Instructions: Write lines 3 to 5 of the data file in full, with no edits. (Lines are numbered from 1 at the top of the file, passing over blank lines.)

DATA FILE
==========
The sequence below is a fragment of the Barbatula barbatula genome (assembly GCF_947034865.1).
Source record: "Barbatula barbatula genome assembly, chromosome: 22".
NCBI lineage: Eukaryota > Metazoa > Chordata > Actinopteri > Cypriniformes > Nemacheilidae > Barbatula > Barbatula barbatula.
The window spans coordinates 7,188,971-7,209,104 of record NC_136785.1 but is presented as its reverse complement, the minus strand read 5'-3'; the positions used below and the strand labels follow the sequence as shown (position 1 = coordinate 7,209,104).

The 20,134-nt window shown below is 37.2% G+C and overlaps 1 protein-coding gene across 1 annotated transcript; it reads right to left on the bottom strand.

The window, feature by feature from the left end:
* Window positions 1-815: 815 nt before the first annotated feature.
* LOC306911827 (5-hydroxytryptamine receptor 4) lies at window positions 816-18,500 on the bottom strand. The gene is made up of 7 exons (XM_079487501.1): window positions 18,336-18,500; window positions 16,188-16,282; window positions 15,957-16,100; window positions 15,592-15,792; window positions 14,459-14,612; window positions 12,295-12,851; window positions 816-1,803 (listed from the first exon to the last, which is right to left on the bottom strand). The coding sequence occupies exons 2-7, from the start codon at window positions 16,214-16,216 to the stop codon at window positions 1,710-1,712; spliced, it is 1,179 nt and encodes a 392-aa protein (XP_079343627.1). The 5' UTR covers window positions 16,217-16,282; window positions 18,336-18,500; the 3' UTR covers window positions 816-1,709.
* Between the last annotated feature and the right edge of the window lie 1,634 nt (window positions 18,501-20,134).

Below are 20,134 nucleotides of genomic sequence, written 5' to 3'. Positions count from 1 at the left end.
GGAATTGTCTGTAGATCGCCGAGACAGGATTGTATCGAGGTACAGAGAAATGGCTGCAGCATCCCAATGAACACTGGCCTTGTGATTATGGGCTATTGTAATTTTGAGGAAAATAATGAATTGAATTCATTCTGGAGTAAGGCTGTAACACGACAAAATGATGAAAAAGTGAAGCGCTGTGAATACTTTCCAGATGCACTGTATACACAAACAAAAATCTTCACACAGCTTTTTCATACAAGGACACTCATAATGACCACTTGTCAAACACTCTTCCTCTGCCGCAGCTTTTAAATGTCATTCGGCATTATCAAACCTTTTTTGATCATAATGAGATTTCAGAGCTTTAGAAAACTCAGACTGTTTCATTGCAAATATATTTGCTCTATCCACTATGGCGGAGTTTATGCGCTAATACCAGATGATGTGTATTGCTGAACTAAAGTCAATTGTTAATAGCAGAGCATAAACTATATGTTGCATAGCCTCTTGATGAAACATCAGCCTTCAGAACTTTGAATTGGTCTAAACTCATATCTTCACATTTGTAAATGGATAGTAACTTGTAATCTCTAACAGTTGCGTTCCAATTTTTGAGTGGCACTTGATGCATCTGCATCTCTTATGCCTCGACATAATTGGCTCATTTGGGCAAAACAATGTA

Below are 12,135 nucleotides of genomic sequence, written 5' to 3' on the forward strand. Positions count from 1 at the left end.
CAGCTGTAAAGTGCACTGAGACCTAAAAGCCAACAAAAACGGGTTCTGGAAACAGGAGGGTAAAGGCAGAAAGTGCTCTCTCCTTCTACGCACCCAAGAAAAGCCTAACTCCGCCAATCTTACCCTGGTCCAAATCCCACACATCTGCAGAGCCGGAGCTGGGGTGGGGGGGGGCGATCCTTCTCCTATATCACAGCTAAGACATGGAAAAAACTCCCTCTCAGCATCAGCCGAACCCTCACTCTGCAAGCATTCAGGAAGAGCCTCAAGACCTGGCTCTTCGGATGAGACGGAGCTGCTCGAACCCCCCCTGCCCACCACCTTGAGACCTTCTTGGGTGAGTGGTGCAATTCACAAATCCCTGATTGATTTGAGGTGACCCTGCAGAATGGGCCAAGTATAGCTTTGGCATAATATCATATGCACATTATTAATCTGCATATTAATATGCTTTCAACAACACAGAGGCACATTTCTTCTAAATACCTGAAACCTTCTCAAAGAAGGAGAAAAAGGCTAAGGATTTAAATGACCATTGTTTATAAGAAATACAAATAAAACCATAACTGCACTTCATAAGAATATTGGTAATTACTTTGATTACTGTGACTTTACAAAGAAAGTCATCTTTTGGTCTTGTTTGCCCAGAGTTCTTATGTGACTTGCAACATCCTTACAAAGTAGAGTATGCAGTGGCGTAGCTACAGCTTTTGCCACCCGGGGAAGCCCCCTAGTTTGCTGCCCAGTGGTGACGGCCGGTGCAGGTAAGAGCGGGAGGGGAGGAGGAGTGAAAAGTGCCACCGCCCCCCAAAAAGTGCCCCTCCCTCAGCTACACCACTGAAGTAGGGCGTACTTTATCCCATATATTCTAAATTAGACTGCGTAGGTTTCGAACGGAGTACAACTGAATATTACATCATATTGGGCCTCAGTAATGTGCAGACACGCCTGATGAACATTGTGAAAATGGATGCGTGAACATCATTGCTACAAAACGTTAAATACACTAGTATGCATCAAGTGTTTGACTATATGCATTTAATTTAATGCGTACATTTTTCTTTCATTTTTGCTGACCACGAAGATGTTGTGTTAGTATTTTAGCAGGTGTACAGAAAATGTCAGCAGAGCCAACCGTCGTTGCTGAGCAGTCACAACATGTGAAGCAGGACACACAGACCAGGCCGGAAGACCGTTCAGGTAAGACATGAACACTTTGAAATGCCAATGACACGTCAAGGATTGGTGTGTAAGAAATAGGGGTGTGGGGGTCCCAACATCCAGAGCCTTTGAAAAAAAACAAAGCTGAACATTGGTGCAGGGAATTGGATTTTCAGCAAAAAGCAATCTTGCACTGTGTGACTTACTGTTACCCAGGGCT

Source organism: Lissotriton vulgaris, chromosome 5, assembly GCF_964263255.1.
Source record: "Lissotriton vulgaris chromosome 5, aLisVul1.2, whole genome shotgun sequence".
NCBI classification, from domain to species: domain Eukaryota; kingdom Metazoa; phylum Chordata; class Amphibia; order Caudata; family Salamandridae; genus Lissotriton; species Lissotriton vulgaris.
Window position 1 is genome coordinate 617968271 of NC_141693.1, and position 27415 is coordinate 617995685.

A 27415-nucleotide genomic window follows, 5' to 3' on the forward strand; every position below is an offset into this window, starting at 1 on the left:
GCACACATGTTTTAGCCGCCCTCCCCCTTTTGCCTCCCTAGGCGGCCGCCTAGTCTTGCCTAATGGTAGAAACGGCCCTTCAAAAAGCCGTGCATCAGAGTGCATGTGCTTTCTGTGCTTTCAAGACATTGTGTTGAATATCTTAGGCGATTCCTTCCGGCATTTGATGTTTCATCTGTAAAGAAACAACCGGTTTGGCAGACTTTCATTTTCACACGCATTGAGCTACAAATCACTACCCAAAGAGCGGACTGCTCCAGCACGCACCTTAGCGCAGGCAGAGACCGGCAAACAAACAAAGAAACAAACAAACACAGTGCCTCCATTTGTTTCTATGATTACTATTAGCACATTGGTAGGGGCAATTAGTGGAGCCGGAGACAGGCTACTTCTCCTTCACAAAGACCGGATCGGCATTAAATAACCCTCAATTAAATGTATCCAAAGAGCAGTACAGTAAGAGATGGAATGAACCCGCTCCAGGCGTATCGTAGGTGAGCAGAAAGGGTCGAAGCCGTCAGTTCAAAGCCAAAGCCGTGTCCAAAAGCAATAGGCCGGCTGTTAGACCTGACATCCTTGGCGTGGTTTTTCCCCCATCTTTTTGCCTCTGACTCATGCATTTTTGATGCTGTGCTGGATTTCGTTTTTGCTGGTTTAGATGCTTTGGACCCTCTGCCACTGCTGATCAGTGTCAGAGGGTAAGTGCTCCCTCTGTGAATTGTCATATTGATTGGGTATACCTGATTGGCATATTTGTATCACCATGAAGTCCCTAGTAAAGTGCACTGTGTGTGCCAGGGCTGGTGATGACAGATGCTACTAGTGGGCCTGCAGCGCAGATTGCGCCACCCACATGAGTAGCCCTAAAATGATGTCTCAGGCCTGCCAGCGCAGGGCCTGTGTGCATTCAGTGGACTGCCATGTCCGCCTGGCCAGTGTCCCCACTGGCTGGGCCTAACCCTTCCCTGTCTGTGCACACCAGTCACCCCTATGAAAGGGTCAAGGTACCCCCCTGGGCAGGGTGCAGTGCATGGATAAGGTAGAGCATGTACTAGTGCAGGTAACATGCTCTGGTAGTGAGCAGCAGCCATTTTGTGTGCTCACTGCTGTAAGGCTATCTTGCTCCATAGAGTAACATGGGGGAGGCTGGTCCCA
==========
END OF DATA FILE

NCBI lineage: Eukaryota > Metazoa > Chordata > Actinopteri > Cypriniformes > Nemacheilidae > Barbatula > Barbatula barbatula.
The window spans coordinates 7,188,971-7,209,104 of record NC_136785.1 but is presented as its reverse complement, the minus strand read 5'-3'; the positions used below and the strand labels follow the sequence as shown (position 1 = coordinate 7,209,104).

The 20,134-nt window shown below is 37.2% G+C and overlaps 1 protein-coding gene across 1 annotated transcript; it reads right to left on the bottom strand.